THE GREAT LAKES STATES OF AMERICA by Neal R. & John Keefe Peirce

THE GREAT LAKES STATES OF AMERICA

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KIRKUS REVIEW

This ninth and last volume of Neal Peirce's nationwide political survey covers Illinois, Wisconsin, Michigan, Indiana, and Ohio--states in the ""postindustrial era"" losing out to the West and Sunbelt, yet ""buoyant and strong and resourceful,"" as exemplified by efforts to clean local waterways. Although the 1970s saw an end to the area's ""dynamic growth and expansion,"" with actual shrinkage in some places, Peirce and Wisconsin-based consultant John Keefe report two hopeful developments: the energy crisis forcing increased reliance on Great Lakes shipping; and pressure from local Congressmen for greater use of Lakes ports. Their discussion of Illinois features Chicago (its well-diversified economy despite job losses; Daley's rule and ""unadulterated vote stealing""); labels Stevenson and Ogilvie governors of ""unusual distinction""; but concludes that Illinois government has ""few innovations or accomplishments to be proud of."" Wisconsin is better off economically than its neighbors, thanks largely to tax incentives for industry, and despite a personal tax burden that is 120 percent of the 1965 national average--but ""not as liberal"" as its progressive reputation might suggest. Michigan gets praise for activist governors Williams, Romney, and Milliken; former Senators Hart and Griffin; and its leadership position in industries other than automobiles. But Detroit's future is uncertain and auto-industry losses make Michigan's unemployment higher than the national average, leading Peirce and Keefe to conclude that ""with its wealth and opportunities, Michigan should never have let Detroit happen."" Indiana is ""a microcosm of what America was half a century ago,"" while Ohio--""least distinctive of the great industrial states""--shows a few ""fresh signs of movement."" Peirce and Keefe offer no definitive prognosis, but their bleak economic portrait, tempered with suggestions of rebirth, implies a viable future, albeit with a smaller population and at a slower growth rate than before. A well-detailed, comprehensive picture of five distinctive states whose identities sometimes seem to blur.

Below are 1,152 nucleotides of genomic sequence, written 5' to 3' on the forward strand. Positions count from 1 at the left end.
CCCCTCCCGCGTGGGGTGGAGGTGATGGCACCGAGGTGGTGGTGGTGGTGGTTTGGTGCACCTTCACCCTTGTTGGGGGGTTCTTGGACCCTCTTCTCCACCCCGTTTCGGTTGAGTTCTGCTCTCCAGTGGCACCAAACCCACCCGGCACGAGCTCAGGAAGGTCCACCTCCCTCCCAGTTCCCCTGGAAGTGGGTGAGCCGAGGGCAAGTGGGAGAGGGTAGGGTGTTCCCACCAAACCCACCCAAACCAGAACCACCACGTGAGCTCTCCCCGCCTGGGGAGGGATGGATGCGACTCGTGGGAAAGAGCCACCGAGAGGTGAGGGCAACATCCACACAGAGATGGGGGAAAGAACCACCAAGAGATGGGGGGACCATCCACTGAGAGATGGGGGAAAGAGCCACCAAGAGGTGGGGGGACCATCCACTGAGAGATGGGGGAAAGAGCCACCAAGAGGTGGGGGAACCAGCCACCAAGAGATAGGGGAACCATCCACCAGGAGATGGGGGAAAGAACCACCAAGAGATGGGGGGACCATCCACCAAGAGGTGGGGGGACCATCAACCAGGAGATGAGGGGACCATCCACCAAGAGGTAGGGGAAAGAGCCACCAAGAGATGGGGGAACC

Pub Date: Oct. 27th, 1980
Publisher: Norton